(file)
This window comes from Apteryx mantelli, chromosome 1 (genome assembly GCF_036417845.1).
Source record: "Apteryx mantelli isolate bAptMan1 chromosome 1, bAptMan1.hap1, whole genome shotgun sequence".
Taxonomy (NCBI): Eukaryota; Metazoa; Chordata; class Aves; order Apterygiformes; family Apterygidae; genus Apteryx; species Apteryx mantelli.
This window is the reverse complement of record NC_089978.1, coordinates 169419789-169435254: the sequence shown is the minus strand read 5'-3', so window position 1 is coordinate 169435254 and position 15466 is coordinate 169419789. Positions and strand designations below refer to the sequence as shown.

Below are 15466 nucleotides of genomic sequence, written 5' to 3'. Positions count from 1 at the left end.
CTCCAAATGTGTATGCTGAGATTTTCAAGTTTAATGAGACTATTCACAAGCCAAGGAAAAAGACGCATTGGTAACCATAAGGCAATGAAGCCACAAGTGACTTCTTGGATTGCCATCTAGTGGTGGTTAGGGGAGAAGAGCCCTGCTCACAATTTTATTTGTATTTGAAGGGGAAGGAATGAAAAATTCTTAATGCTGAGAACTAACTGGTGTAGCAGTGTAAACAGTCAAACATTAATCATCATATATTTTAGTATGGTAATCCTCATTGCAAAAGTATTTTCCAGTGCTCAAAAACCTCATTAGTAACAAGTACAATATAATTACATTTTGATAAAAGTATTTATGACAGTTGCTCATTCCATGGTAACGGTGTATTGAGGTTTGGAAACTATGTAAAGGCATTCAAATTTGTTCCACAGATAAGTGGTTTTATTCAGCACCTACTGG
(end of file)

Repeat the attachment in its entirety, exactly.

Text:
This window comes from Apteryx mantelli, chromosome 1 (genome assembly GCF_036417845.1).
Source record: "Apteryx mantelli isolate bAptMan1 chromosome 1, bAptMan1.hap1, whole genome shotgun sequence".
Taxonomy (NCBI): Eukaryota; Metazoa; Chordata; class Aves; order Apterygiformes; family Apterygidae; genus Apteryx; species Apteryx mantelli.
This window is the reverse complement of record NC_089978.1, coordinates 169419789-169435254: the sequence shown is the minus strand read 5'-3', so window position 1 is coordinate 169435254 and position 15466 is coordinate 169419789. Positions and strand designations below refer to the sequence as shown.

Below are 15466 nucleotides of genomic sequence, written 5' to 3'. Positions count from 1 at the left end.
CTCCAAATGTGTATGCTGAGATTTTCAAGTTTAATGAGACTATTCACAAGCCAAGGAAAAAGACGCATTGGTAACCATAAGGCAATGAAGCCACAAGTGACTTCTTGGATTGCCATCTAGTGGTGGTTAGGGGAGAAGAGCCCTGCTCACAATTTTATTTGTATTTGAAGGGGAAGGAATGAAAAATTCTTAATGCTGAGAACTAACTGGTGTAGCAGTGTAAACAGTCAAACATTAATCATCATATATTTTAGTATGGTAATCCTCATTGCAAAAGTATTTTCCAGTGCTCAAAAACCTCATTAGTAACAAGTACAATATAATTACATTTTGATAAAAGTATTTATGACAGTTGCTCATTCCATGGTAACGGTGTATTGAGGTTTGGAAACTATGTAAAGGCATTCAAATTTGTTCCACAGATAAGTGGTTTTATTCAGCACCTACTGG